You know, it's actually kind of hard to write a positive review. It's not that it's hard to point out positive aspects of something. But it's a bit harder to justify your praise for it, without coming off as a fanatic that choses to ignore it's flaws. By contrast, it's far easier to justify a negative review. My last review of School Days was one of the easiest things i've ever written. A show that i detested for so many reasons, and that others felt the same about, so it was easy to justify my negativity. But what about a review of my favorite show? One that i believe to be a masterpiece, yet many do not, either out of ignorance of the shows existence, or out of spite for it's similarities to the elephant in the room of anime. It's been a review that i've been a bit fearful of writing, but i simply cannot hold back any longer. This, ladies and gentlemen, is my review of my number one favorite anime, RahXephon. Story (9/10) In the year 2012, a human-like species called the Mu invade Japan. But that is not where our story begins. Our story begins in the year 2015 in Tokyo, where a young artist named Ayato Kamina is attacked by government officials, only to be saved by the mysterious woman, Haruka Shitow. When Ayato learns that those government officials have blue blood, Haruka promises him the truth that has been kept from him for so long, only for him to run from her to chase after a mysterious girl by the name of Reika Mishima with whom he stumbles on a giant egg that holds the RahXephon, an ancient mechanical titan than can only be piloted by Ayato. With this, he learns that there is a separate world, right outside the one he's lived in all his life, with a 12 year difference to that of Tokyo's time. With Haruka and the anti-Mu organization TERRA, Ayato will find the truth. About the RahXephon, about the Mu, and, most importantly, about himself. As you can tell by that not-so-brief description, there is a lot going on in RahXephon. It's a series filled with lore, mystery, and symbolism that is just begging to be answered and analyzed, yet the series always chooses to hold close to it's chest. The show always gives you enough to work off of, and plenty to keep you interested, but the answers come quite slowly, and there are plenty of times where you're left in a state of confusion where you simply have to sit down for a minute or ten, and think about what you just saw. This makes it such a joy when you finally do get those answers and everything finally comes together, but so frustrating to actually continue on with. Many will find themselves fascinated with the show, and invested to find out it's secrets, but there are plenty that simply get fed up with being kept in the dark. This is understandable, but RahXephon is definitely a series worth sticking with, and and even greater joy to revisit, once you know all the secrets, and realize that the show gave you a lot more to work with than you gave it credit for. RahXephon is a show doused with Mayan lore and Aztec culture, mixed in with the studies of the fictional continent of Mu, thought up by James Churchwood, plenty of classic literature influence, and plenty of reference to surrealist art. But above all, RahXephon plays with the concept of music. Each episode ends with the words, "The world, suffused with sound", and many music terms are often brought up in cryptic riddles, for example. All because one of the main themes of RahXephon, is the idea of music changing the world, though put in a much more cryptic and spoiler-ish manner, and as such, the show itself plays out like a symphony, playing until it reaches it's coda, and ends with a striking crescendo. But, while you may further enjoy the show with proper knowledge of it's influence, you don't need to know them to like the show. RahXephon is a cerebral art piece indeed, but it's primarily a romance that centers around revelation and inner strength. It shows how easy it is to come face to face with reality, how hard to is to accept it, and how strong you have to be to move past it in order to find happiness in the bonds that you spend time creating and strengthening, and while it may come with occasional heavy-handedness, the show itself it so genuine, honest, and respectful to it's audience with how it's presented, that those moments never dampen the show, and the shining moments are ones that will linger on with you for quite a while. Art (9/10) RahXephon is brought to us by Studio BONES, a studio which few, if any, anime fans are unaware of. How could they be when BONES brought us some of the most noteworthy anime to come out, such as FMA and it's reboot FMA Brotherhood, Wolf's Rain, Eureka Seven, Soul Eater, and Ouran High School Host Club. What some people might be unaware of though, is that RahXephon was one of their first works, and their first big success. While RahXephon is somewhat of a small title these days, it's possible that without it, BONES wouldn't have the same illustrious future. It seems that BONES may have been aware of this at the time of RahXephon's conception, because the show is beautiful, even by todays standards. The show is surprisingly bright and colorful, despite it's ominous tone, brought out through the simple yet effective design of the island of Nirai-kanai where most of the show takes place, making it all the more relevant when the tone changes and the backgrounds go dim and eery. As a cerebral show, it loves it's share of symbolism and imagery, such as the ever present contrast of red and blue, the reappearing dove portrait, modeled after Rene Magritte's "La Grand Famille", the use of common day items as representation of characters emotions, such as windshield wipers and a chime. But the most distinct aspects of the art in the show has to be the character designs, done by Akihiro Yamada. It's often said that body language speaks louder than words, and RahXephon has proven, possibly more than any other show, that animation is no exception. It's almost baffling just how expressive these characters are. The show says more in it's character expressions more than some shows say in entire series worth of dialogue, and some more subtle touches, like someone taking a few seconds to look someone in the eye, or just a look that the camera panders on for a second or two too long, can almost tell you everything you need to know about that character. The show doesn't slack in the animation department either. In fact, i wouldn't say that it'd be too much of a long shot to say that some parts of the show rival that of modern theatrical releases. But there are two reasons why this section doesn't get a perfect score. The first being the actions scenes. The animation for the action scenes isn't bad, far from it in fact, and the designs for the dolems are actually quite eye-catching, but it doesn't really have the cool factor that you find in most mech fights, and can be a bit formulaic. The second reason is episode 20, which was outsourced to another studio, and looks positively dreadful. Mind you, it's the only episode that looks dreadful, but that simply makes it all the more noticeable. Still, what the show delivered in visuals is far exceeded expectations, and made for a defining point in the career of one of anime's most beloved studios. Sound (10/10) To match the show's outstanding visuals, the soundtrack provides a score of equal quality. RahXephon's OST was composed by Ichiko Hashimoto, providing a divisive score, mostly orchestral pieces, where every song stands out from the other and fits the visuals of the show perfectly, but because of this if actually hard to describe, and you'd be best listening to some tracks yourself and then judging it. As for dub vs sub, you can't go wrong with either one, but they actually provide fairly different experiences. The Japanese track is very subtle and sedated, bringing in some real talent with names like Hiro Shimono, Aya Hisakawa, and, my personal favorite, Maaya Sakamoto, each presenting great performances. The dub on the other hand, is actually a little clunky at first, with some performances starting off rather rough, but eventually evolves into one of the better dubs you could possibly listen to, with Chris Patton and Monica Rial giving possibly their best performances to date with their respective roles as Ayato and Haruka. Unlike the Japanese dub, it's much more emotional, and more fitting to a drama. Both tracks cater ideally to the show, but in different ways, so it really all comes down to personal preference. RahXephon is a show that centers around sound, so it's only fitting that the sound for the show itself comes out with near perfection. Character (10/10) RahXephon is a story of love, determination, realization, and acceptance. These are themes that can only get across with a great sense of humanity in it's cast. Luckily, RahXephon delivers fully in that category. The characters follow archetypal designs for it's cast, with Ayato being the calm competent protagonist, Haruka being the protective older woman, Quon being the mysterious doll like girl, so on so forth. But there's one thing that evolve them far past these tropes and labels into something so much more. Their interactions. No line of this show is unimportant, and often, when one character says one thing, they're actually saying 10 different things. It may sound simple, but to achieve it to the level that RahXephon has done is far from an easy task. By the end of it, these characters seem lot less like works of fiction, and more like actual people, complex with genuine desires, motivations, attitudes, and feelings. It's this that makes a simple fanservice character like Sayako into a tragic case of solitude and unrequited feelings, or a despicable character like Isshiki into a pitiful being of inadequacy and unfilled hopes. While there are some standout characters, like Maya Kamina, who is one of the best maternal characters period, or Johji Futagami, whose basic role in the series is to just keep being awesome, you'll be hard-pressed to find just one favorite character, as there's something to love and adore in nearly all of them. Similar to how i liked the School Days ending because it gave the characters exactly what it deserved, i love RahXephon's ending because it does the same. Only in this case, it takes an incredible cast of characters, shows them true suffering, but eventually gives them the fate that they had deserved right from the beginning. Evangelion Comparison In reviews, it's rarely a good thing to compare the work you're reviewing to another work. To be honest, i didn't really want to have to address the RahXephon/Evangelion comparison, but the show has become so associated with Evangelion, that it's almost impossible to avoid. RahXephon came out years after Evangelion, giving the world of mech anime the boost that they needed, and one that would've be given again until the release of Gurren Lagann years afterwards. Since it's release, RahXephon has often been compared to Evangelion by fans and critics alike, some saying that it's an improved version of Evangelion, while others label it as a blatant rip off. Both of these, i highly disagree with. What makes something a rip off, is when a work tries to ride the coattails of another popular work because the writers simply lack the talent to make something of their own. RahXephon, is an original work with superficial similarities to Evangelion, but is practically it's opposite in themes, tone, and execution. But even if they weren't, would it really matter? Does it matter that the show in front of your face got it's idea from something else, when it provides you a smart, well-written, and emotional story? To some people, it does, and you can spend your time moaning and groaning about it on forums and message boards. But, i will be spending that time watching a fantastic show. Enjoyment and Overall (10/10) RahXephon is an anime that has been all but forgotten, in the West and in Japan. But even so, it has it's own loyal fan base that continues to support the show even to this day, and i am proud to call myself one of them. RahXephon has it's flaws and could be considered a bit esoteric to some, but it's imperfections only make it more beautiful in my eyes. RahXephon is my favorite anime, and i doubt that any other show will be taking it's place anytime soon. Anyways, that's all for now. Til next time.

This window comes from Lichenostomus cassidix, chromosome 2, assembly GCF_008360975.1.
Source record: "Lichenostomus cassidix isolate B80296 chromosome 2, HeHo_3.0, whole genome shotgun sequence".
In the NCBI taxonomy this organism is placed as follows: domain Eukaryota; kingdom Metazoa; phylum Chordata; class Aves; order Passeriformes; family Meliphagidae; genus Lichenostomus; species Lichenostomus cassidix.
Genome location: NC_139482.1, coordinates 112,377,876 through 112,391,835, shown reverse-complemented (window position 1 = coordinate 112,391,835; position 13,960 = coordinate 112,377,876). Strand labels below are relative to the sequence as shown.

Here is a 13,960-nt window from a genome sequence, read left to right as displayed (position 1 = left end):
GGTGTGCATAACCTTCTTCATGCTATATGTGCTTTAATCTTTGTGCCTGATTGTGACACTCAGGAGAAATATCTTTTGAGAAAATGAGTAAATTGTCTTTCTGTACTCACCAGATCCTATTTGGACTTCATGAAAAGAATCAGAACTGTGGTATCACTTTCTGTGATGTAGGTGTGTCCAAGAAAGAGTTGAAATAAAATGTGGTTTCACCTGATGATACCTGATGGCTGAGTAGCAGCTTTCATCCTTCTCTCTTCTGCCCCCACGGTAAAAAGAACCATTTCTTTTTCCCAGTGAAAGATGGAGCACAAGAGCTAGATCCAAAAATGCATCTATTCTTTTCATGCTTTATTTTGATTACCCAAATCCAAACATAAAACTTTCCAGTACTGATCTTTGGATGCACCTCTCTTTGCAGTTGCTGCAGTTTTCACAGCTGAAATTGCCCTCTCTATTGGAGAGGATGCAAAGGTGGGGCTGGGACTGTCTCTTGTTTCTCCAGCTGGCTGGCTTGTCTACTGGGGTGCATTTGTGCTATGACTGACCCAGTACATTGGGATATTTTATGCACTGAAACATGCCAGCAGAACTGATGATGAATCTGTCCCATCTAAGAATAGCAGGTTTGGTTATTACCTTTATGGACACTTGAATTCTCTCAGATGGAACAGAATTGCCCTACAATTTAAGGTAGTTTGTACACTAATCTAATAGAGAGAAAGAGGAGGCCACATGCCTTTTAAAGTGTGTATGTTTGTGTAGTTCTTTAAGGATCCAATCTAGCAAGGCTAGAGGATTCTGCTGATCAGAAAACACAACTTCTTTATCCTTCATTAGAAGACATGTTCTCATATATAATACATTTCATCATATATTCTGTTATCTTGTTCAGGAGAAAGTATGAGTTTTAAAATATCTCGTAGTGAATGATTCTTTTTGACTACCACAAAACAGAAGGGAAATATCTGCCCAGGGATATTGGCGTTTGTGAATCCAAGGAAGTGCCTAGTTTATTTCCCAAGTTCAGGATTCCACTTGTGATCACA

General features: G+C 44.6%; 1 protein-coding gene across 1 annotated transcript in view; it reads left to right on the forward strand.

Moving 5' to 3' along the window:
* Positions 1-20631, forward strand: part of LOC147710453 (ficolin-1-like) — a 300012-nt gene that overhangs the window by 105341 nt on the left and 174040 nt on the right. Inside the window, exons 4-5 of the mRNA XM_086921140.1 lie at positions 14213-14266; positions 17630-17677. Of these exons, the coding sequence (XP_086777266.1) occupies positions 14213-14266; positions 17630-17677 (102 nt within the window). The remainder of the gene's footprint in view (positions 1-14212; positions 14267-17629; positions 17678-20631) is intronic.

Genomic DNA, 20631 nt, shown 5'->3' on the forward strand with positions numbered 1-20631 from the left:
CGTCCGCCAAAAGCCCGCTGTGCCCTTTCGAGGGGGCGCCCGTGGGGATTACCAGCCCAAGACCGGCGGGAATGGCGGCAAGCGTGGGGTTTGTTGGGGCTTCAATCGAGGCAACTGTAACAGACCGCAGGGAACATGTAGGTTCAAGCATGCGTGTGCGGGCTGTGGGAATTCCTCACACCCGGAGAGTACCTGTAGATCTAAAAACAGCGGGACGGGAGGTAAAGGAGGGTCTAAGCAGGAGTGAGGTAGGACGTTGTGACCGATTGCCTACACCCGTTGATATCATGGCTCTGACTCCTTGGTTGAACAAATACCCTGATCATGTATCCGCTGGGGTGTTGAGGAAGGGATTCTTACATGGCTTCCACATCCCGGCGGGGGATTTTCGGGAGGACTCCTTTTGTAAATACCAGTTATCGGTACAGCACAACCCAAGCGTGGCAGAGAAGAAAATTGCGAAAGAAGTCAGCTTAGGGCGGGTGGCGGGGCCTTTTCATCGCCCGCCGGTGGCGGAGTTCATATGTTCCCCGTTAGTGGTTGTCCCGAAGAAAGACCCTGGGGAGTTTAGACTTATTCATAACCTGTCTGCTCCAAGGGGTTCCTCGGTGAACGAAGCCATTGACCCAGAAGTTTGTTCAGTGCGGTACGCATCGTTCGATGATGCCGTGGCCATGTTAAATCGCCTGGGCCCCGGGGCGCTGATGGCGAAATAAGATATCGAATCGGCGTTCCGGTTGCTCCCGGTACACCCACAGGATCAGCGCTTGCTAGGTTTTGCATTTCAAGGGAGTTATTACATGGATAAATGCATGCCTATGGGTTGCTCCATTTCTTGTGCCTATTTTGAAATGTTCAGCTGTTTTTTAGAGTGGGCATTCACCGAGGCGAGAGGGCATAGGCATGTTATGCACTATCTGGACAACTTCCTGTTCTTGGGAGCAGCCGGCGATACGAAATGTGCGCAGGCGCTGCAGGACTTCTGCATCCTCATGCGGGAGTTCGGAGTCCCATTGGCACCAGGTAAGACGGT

The Sonata: RahXephon is an interesting anime to speak about in modern parlance; it is often compared to Evangelion and for good reasons. They both share similar themes with one and another and are often compared because of it, but is RahXephon a beautiful symphony of anime that can share the stage with its elder and acclaimed thematic brother? Or is RahXephon a movement that should have just remained on the sheets and out of Studio Bones’ larger symphony? My charm this is Wexter, and we are about to analyze the composition that is RahXephon. History: RahXephon is an original series by Studio Bones and written by Yutaka Izubuchi. The story goes that Izubuchi was contacted by a friend from their time at Sunrise, Masahiko Minami. Minami who was now a producer at Studio Bones (as well as its president) suggested that Izubuchi directs a series. Izubuchi at this point was a mecha and costume designer (Gundam and Patlabor) with little experience in other fields of anime production, but he agreed to Minami’s offer, and his directorial debut would be RahXephon. Izubuchi while writing RahXephon drew inspiration from classic 70’s and 80’s mecha namely Raideen the Brave, he claimed that he wanted to make an updated version of those style of mecha series. Izubuchi also drew heavily from classic literature (such as "The Dandelion Girl" by Robert F. Young) while writing some the characters. Once he had his core story together, he assembled a team to work on the series. Working on the art for the series we have Akihiro Yamada (Wolf’s Rain) as character designer and the veteran art director Junichi Higashi best known for Cowboy Bebop and Mobile Fighter G Gundam. For the mecha designs we have the ever talented Yoshinori Sayama (MSG: Char’s Counterattack, Ergo Proxy) and assisting with the mechanical designs was Michiaki Sato. With music composition being handled by Ichiko Hashimoto; whom was initially approached to do just some of the series OST, but insisted that she do all of it. The only exception was that Yoko Kanno ended up composing the opening theme “Hemisphere” which is sung by Maaya Sakamoto who is the Japanese voice of Reika. The series started airing on Fuji TV on the 21st of January, 2002 and ended its run on the 11th of September, 2002. The series would experience modest success, enough to get a North American release by ADV Films in 2003, where it also received a dub. After many years of being out of print Siren Visual picked up the rights from the now-defunct ADV and plans to re-release the series in North America for 2015. The series was also picked up by Madman Entertainment for a UK release. RahXephon also had a manga series which was loosely based off of Izubuchi’s original story draft. The manga was illustrated and written by Takeaki Momose and was published from 2001-2002, it has been collected into three volumes. RahXephon also received a compilation film that condensed the 26 episode series and added new scenes to help with the pacing along with a new ending. Plot and Characters: The plot for RahXephon is rather complex, and for the sake of brevity we are only going to cover the basics, and that will involve spoiling some plot points of the first four episodes (so spoilers). RahXephon follows a young high school student named Ayato Kamina, Ayato attends high school like any other 17-year-old boy in Tokyo. The only difference is that Ayato and the rest of the inhabitants of Tokyo believe that the entire world was destroyed in a great war and all that remain is the city of Tokyo and its 23 million inhabitants. That is until one day a squadron of foreign fighters enter the city and start attacking. Ayato ventures off from his injured friends to find help for them and the rest of the victims of the assault. He ends up being attacked by two men in black, luckily Ayato is saved from this would be the kidnapping by Haruka Shitow. Haruka claims that all that Ayato knows is a lie and that the city is being held captive by a race of humanoid aliens called the Mu. Mu are almost indistinguishable from humans, but their blood is not red it is blue. After much convincing Ayato eventually trusts Haruka and plans to leave Tokyo, only to be drawn into a strange temple where he discovers an ancient mech know only as the RahXephon. The RahXephon brings Ayato into its cockpit, and after fighting off the mechs of the Mu (known as Dolems), he escapes Tokyo with Haruka in hand. When Ayato wakes, he is informed that he may never be able to return to Tokyo for it is trapped behind a time diverting barrier known as Tokyo Jupiter. Ayato also discovers with his own eyes that the rest of the world is still intact, that the population is over 6 billion and the world outside of his gilded cage has aged over 12 years. Ayato and his RahXephon end up being recruited to fight against the Mu by Terra a human organization that is the first and last line of defense against this threat. Ayato now must learn the powers that the RahXephon holds, discover a way to free Tokyo from the hands of the Mu and what it means to be alive in this world that had aged beyond the 12 years he had lost. RahXephon once passed the first four episodes turns into a monster of the week kind of show for the first half. Terra learns of a new Dolem that has left Tokyo Jupiter, and Ayato enters the RahXephon to destroy that Dolem. This may seem like a rather simple setup, but RahXephon much like its often compared to thematic brother Evangelion does more than that. Now the world of RahXephon is rather thick and tells its story through its characters and most of the time what they converse about may seem to be about one thing, but may be turned around and mean something completely different. Now, this may sound high as it gives depth to conversations between characters, but if you are not paying close attention to some of those conversations, you may run into issues later on in the series. This show is juicy with its symbolism as it uses a ton of color symbolism (the dichotomy of the Mu and Humans is often represented with the colors blue and red) and uses iconography that is associated with Christian religions, the ancient Aztecs, Shintoism and much more. This is not to discourage new viewers as all the answers that you would be looking for about certain plot points and ideas are in fact within this series and requires no external reading to understand unlike other series of this type. The downside is that if once again if you are not paying attention to the plot, you will end up more baffled and confused by the series’ conclusion that you are satisfied by it. Another unfortunate point in the series is that even though it is rather sharply written it would devolve during some of the action scenes. Don’t get me wrong they are for the most part rather cool, but Ayato, especially in the early episodes, would be in a dangerous life or death jam, and he would seem to be losing. Then all of a sudden ‘RahXephon est deus ex machina’ would happen, the RahXephon would somehow to develop a new power or somehow to escape its inevitable destruction. For such an amazingly written show to use such a trope is disappointing, luckily later on in the series, this happens less often, but that still does not excuse when it does occur. Now even though some of that last paragraph may seem to be negative, this series is amazingly written, and the mystery of the Mu and Tokyo Jupiter is compelling. I had moments where I would be glued to every delicious piece of dialogue to put together the ever expanding plot. Each episode gives questions and also answers them most of the time, sometimes you just need to be paying close attention to find your answers. This series is also really satisfying for re-watchers as one piece of detail you initially assumed was superfluous turns out to be a major plot point. This series for being 26 episodes long as well is also almost entirely devoid of filler. Virtually every episode is important and you will never have an episode that felt tacked on. Each episode introduces more of the plot, more of the mystery and even tends to answer some of your questions and even explore the mindset and delve into the backstory of its highly likable cast of characters. RahXephon’s biggest problem is that it is frustratingly broad! There is so much about this show it becomes frustrating to piece it all together and if you do not enjoy this kind of show RahXephon is not going to change your mind on it. Some may critique it as annoying as it puts its plot above one's enjoyment. Now one may see this as a minor complaint, but it is rather valid as if RahXephon cannot grab you, it will lose your attention and that is its’ Achilles heel. Now it would not matter how much this series has to offer if each character was unlikable or was just there to shove the plot forward like an another mecha series I know. Ayato is portrayed to be rather angsty early on after discovering the truth, and much like any other teenager would do does not want to fight and would rather be a pacifist and just return to the world he once knew. Though unlike other protagonists Ayato grows past that rather quickly thanks to the support of characters like Haruka, her sister Megumi, the ever dashing yet manipulative Doctor Itsuki Kisaragi and the rest of the Terra officers. It is through Ayato’s eyes that we learn a lot about this world and it is nice to see that he is proactive and rather likable. Not saying there are not moments where Ayato does not come off as a complete and total blockhead, but luckily those scenes are rather uncommon. Ayato also goes through a ton of development and it is nice to see that the Ayato we starting out with as he constantly having his head stuck in his sketch pad is not the same one that we have at the end of the series which is ready to defend his friends and liberate his home. Now onto our other lead, Haruka is Ayato’s anchor throughout the series, when Ayato seems lost in the outside world, it is Haruka who reminds Ayato of his humanity and what he is fighting for. Early on it is hinted that Haruka knew Ayato at some point in the past, as she is familiar with some of his tendencies, is very attached to him and would put her life on the line for him beyond just being his handler. Ayato and Haruka make some of the best character interactions in the series as we see both Ayato’s development paired with the unraveling mystery that is Haruka. One would say it may be one of the best romances in mecha history. The side characters are also no slouches as there are a ton of them, each with history and relationships with each other that tangle many the villains and heroes together in this complex and interconnected world. Let's start with Haruka’s sister Megumi. Megumi starts out a little unlikable in the early parts of the series, but you quickly warm up to her. Unlike Haruka that can be labeled as a dere dere, Megumi is a pure tsundere. She is a little cold to Ayato at first, but as you see she is harassed by others her age and she relates to those who are older than her do to her position in Terra. She warms up quickly to both Ayato and the audience, unfortunately, she still is not the most interesting character, and she feels almost there just to work as a comparison between the teenagers of the outside world compared to those in Tokyo. Next is the ever dashing and secretive Doctor Itsuki. Itsuki is one of the best characters in the series as he is almost like an older brother to Ayato looking out for his best interests and his mental state, but due to some of his actions in the series one questions his motivations. He is shown to have a history with Haruka, and that is also explored the further you delve into the series. He also has an adopted sister named Quon. Quon is an interesting character she does not say much that is not cryptic or related to her passion for music. Her relationship with Itsuki seems almost like a business partnership over a real brother and sister relationship. She also shows a high interest in Ayato and seems to know more about him and the RahXephon than she is letting on. Outside of those there are a ton of interesting characters in RahXephon like Jin Kunugi (the commander of Terra), Souichi Yakumo (Jin’s right hand man), Kim Hotal (Megumi’s best friend), Sayoko Nanamori (Itsuki’s assistant), Elvy Hadhiyat (Haruka’s best mate) and her Alpha Squadron. Finally Makoto Isshiki, the White Snake who acts as the antagonistic figure in the series when the Mu are not around. I would touch upon the Mu characters, but since they are only a presence as a monster of the week in the first half of the series, I cannot talk much about them and their dynamic with each other and the outside world without revealing spoilers. Music and Sound Design: Since music is a core theme of RahXephon one would expect nothing less than a top-notch soundtrack. Ichiko Hashimoto was the composer for this series, and her unique style bleeds through in almost every way. She used a rich infusion of jazz, classical sonatas, chamber music, with more traditional, but experimental hard rock with some acoustic tracks and electronica. Some of her more ambient tracks tend to also almost blend into the sound design of this series. The sound design is also rather surprising sometimes if looking a bit generic. When the RahXephon and Dollums clash, you get these bellowing cries from the mechs and the clanking of the mechanical components sound organic, but also sound like clanking metallic and stone armor. This gives more presence to the mechs and makes them seem more alive than your average Gundam or another mecha. The ambient noise with the combination of Hashimoto's ambient tracks also makes the series more of an interesting listen than it first lets on. Unfortunately, some of the sound effects are rather generic and even if they add more to the series you do get a feeling that you have heard some of it before. The Second Sorrow Forbidden Ponds La, la Maladie du Sommeil The Chariot Yoko Kanno composed the opening of the series and that should speak rather highly of itself. It sounds like a Kanno track, but it does not overshadow the OST as it looks seems ke an extension of Hashimoto’s other tracks, which is quite a delight. RahXephon Opening, “Hemisphere.” Sub vs. Dub: The question as to whether or not you want to watch this series subbed or dubbed will mostly come down to personal preferences as the series has some very accomplished Japanese VA’s. Such as Hiro Shimono (who debuted in this anime as Ayato you may know him as Keima from TWGOK), Aya Hisakawa, Maaya Sakamoto, Jōji Nakata and Mitsuru Miyamoto. Even though the Japanese cast is quite accomplished fans of dubs will not be disappointed as that is my preferred way of watching the series. ADV Films did the dub, and in the post-Bebop world of dubs, this one fares very well. ADV was also responsible for the dub of Neon Genesis Evangelion, and it shows massive improvements they had made since then in the casting and production quality. In the role of Ayato, we have Chris Patton who was able to capture the brash naivete of Ayato while also capturing his whimsy and frustration with his situation. Monica Rial played Haruka, and she can perfectly capture her mature, yet playful nature quite well as also sounding genuinely concerned for Ayato’s well-being. (Just to increase the Evangelion connection she ended up playing Pen Pen in the rebuild movies.) Some other standout performances were by Mandy Clark, Vic Mignogna, and John Gremillion. Sub or Dub no one should be disappointed with either choice, which is quite nice. Art Design and Animation: RahXephon was animated by Studio Bones and much like their earlier works RahXephon is just simply sublime with its art design. The technology of this world has a real organic look and adds to the otherworldly aspect and helps us feel lost in this new world just like Ayato. In fact I would say the world is very well designed and pulls from many cultures from the militaristic feeling of an American base to structures that feel Aztec infused with Greek designs. The coastal city where Terra is based reminded me of a rural Japanese/Philippine village and looked beautiful as well. RahXephon is just a marvel to experience from a design aspect, and the main mech is just gorgeous. The RahXephon itself seems to be an homage to a Gundam with its all white sheen with hints of blue, gold and red. The RahXephon seems to also share designs pieces with Reideen as when the RahXephon’s wings are closed it closely resembles the Reideen’s headpiece, and the Evangelion may have influenced its overall body structure just with more modern sensibilities and the more organic and muscular elements. Combine that with the pair of angel wings on its head, and this has to be one of the coolest mech designs ever. While the Mu’s Dolems can sometimes look beautiful and unique, while sometimes not so much, the Dolems may be the weakest part of RahXephon’s design as they may at times look silly and not all that pleasing to the eye. The director was also able to capture the tone of this series well through a rather bleached color palette that seems to be lost in some newer series. Not saying the series is not colorful it is, but it is something about the shading and the colors he chose that make this set beautiful. That and whenever you are in Tokyo Jupiter there is sometimes red and orange in the shot and sometimes even an orange filter to have a visual cue to the audience where they are. Overall this series is breathtaking with its visual sensibilities. If there is negative, it is with the animation, as with the action scenes they never quite capture the bombastic nature of an Evangelion or a Gundam. It is serviceable, but never amazing. Saying that the final episodes kick the tempo up for quite the bombastic and for an outstanding final that will take your breath away. Overall this series is a visual treat. The Crescendo: Overall RahXephon is just sublime it has fantastic characters, an amazingly dark plot, breath taking music and a visual sensibility that is just fantastic. If this show has negatives, it is that it is not for everyone. The story can be frustrating for first-time viewers who may be turned off by RahXephon’s slow start, and as I pointed out relies on tropes early on to wiggle its way out of corners. The animation and action scenes are not anything to write home about until the last few episodes. Though the lack of filler keeps the show progressing well and this series continues to be engaging even with repeated viewings. Overall I highly recommend RahXephon for its engaging plot, beautiful romance, and its simple amazing soundtrack. RahXephon is an 8/10 and should belong on any fan of this kind of series shelf. Positives +AmazingCharacters +Engaging and Deep Plotlines +Fantastic use ofSymbolism and Visual Style +The RahXephon is a cool looking Mech +Simply Sublime OST +The Last Episodes are soGood +A Well Done Japanese and English Dub Negatives -The Amount of Story can be Too Much for First Time Viewers -Weak Action Scenes in the First Half -Usage of Deus Ex Machina -Sound Design has a been There Done That Feeling 8/10 Where can I watch or purchase RahXephon? As of right now, the series is out of print (until the 2015 reprint), but you can find the ADV, DVDversion through Amazon and Rightstuf. There is no place to find a legal stream right now. For those who enjoyed RahXephon check out either NeonGenesis Evangelion (1995-1996,Gainax) EurekaSeven (2005-2006, Studio Bones) Raideen the Brave (1975-1976, Sunrise)